Fluid force exerts itself perpendicularly to any surface in the fluid, no matter the orientation of that surface. Thus, fluid pressure has no intrinsic direction of its own and can be considered as a scalar quantity.

### Pressure:

Pressures at two positions in a horizontal plane or at an equal level when the fluid is at rest or moving with constant velocity are the same.

Pressures at two positions that are separated at a depth of \[\text{h}\] when fluid is at rest of moving with constant velocity are related by the expression:\[{{p}_{2}}-{{p}_{1}}=\rho gh\], where \[\text{ }\!\!\rho\!\!\text{ }\] is the density of liquid.

Pressures at two positions in a horizontal plane when a fluid container is having a constant horizontal acceleration are related by the expression:

\[{{p}_{1}}-{{p}_{2}}=l\rho a\]

Also, \[\tan \theta =a/g\], where \[\text{ }\!\!\theta\!\!\text{ }\] is the angle between the liquid’s free surface and the horizontal.

Pressures at two positions within a liquid at a vertical distance of \[\text{h}\] when the liquid container is accelerating up are related by expression: \[{{p}_{2}}-p{}_{1}=\rho (g+a)h\]

When the container accelerates down, then

\[{{p}_{2}}-p{}_{1}=\rho (g-a)h\].

### 1.1.2. Atmospheric Pressure

The pressure of the atmosphere of the earth is termed as atmospheric pressure. Normal atmospheric pressure at sea level (an average value) is \[\text{1}\] atmosphere (atm), which is equal to \[\text{1}\text{.013 }\!\!\times\!\!\text{ 1}{{\text{0}}^{\text{5}}}\text{Pa}\].

The pressure which is excess above the atmospheric pressure is termed gauge pressure, and the total pressure is termed absolute pressure.

The barometer is a device utilized to measure the atmospheric pressure whereas a U–tube manometer or simply a manometer is a device utilized to measure the gauge pressure.

### 1.1.3. Pascal’s Law:

A pressure change, on its application to an enclosed fluid is transmitted undiminished to every portion of the fluid and to the walls of the containing vessel.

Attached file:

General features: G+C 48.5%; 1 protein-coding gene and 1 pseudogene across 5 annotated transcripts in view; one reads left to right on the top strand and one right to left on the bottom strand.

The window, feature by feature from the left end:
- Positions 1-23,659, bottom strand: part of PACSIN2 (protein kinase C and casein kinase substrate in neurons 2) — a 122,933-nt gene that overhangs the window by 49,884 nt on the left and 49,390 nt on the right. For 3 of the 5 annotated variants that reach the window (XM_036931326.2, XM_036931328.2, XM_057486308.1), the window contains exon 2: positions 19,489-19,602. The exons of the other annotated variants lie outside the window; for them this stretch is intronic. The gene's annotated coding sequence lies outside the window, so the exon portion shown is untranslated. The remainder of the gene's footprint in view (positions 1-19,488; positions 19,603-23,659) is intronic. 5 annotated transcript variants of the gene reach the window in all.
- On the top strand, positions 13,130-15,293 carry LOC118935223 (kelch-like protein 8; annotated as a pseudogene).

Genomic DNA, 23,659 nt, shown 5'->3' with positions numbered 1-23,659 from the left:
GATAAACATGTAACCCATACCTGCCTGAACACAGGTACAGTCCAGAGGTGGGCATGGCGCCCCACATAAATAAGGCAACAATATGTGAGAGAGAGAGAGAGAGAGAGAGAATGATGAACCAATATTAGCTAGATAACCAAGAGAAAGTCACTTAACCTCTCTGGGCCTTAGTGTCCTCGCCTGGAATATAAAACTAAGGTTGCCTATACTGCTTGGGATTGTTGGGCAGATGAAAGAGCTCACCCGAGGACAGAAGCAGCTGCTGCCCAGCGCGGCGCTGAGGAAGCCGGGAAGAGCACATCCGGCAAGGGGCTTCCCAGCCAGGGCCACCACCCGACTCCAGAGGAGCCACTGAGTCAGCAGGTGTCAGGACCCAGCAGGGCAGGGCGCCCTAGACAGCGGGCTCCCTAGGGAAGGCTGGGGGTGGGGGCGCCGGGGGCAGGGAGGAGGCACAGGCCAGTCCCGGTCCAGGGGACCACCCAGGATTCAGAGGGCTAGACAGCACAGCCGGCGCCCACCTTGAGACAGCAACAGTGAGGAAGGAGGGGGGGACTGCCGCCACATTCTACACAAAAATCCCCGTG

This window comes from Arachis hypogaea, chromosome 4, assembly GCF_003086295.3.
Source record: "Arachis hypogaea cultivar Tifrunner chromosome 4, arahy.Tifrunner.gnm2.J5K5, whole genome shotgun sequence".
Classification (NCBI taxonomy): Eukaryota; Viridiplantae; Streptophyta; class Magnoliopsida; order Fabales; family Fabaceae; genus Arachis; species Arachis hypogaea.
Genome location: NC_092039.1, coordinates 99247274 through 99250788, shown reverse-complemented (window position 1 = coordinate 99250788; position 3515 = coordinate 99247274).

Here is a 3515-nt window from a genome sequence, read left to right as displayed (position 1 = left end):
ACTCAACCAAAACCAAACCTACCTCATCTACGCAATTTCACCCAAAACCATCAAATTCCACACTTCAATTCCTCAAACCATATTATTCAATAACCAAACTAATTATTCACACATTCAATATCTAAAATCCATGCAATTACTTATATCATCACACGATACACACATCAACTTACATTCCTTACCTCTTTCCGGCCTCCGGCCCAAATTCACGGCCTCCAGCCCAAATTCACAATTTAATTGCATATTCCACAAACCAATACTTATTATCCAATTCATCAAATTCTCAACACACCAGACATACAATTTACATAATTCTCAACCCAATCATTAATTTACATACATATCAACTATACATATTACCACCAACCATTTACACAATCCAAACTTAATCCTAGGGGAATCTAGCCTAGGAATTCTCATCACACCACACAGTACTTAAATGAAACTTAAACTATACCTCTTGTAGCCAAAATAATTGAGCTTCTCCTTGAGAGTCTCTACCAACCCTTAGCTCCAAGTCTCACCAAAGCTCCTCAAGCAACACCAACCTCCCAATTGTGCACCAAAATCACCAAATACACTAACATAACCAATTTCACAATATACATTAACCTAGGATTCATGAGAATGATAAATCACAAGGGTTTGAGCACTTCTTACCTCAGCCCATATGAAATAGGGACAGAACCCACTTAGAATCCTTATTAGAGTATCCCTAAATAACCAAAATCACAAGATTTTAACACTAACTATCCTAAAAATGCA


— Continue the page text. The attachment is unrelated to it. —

Among the many practical applications of Pascal’s law, a popular application is the hydraulic lift.

### 1.1.4. Archimedes Principle:

Consider a body partially or fully dipped in a fluid. The fluid exerts a contact force on this body. The resultant of all these contact forces is termed buoyant force or upthrust.

\[F=weight\text{ }of\text{ }fluid\text{ }displaced\text{ }by\text{ }the\text{ }body\]

This force is termed buoyant force and it acts vertically upwards (opposite to the weight of the body) through the center of gravity of the displaced fluid. Mathematically,

\[F=V\sigma g\]

where V is the volume of displaced liquid and \[\sigma \] is the density of the liquid

The apparent reduction in weight of body\[=\]upthrust\[=\]weight of liquid displaced by the body.

Flotation:

A body is said to float in a liquid when the average density of the body is less than that of the liquid.

The weight of the liquid displaced by the immersed part of the body should be the same as the weight of the body.

The center of gravity of the body and center of buoyancy should be along the same vertical line.

### 1.2. Fluid Dynamics:

Steady Flow (Stream line Flow)

The kind of flow in which the velocity of fluid particles crossing a particular position is the same at all the times. Clearly, each particle follows the same path as followed by the previous particle through that point.

Line of flow

Line of flow can be referred to as the path followed by a particle in a flowing liquid. With respect to steady flow, it is termed streamline. Two streamlines are never said to intersect with each other.

### 1.2.1. Equation of Continuity:

In a time \[\text{t}\], the volume of liquid entering the tube of flow in a steady flow is given by: \[{{\text{A}}_{\text{1}}}{{\text{V}}_{\text{1}}}\text{ }\!\!\Delta\!\!\text{ t}\].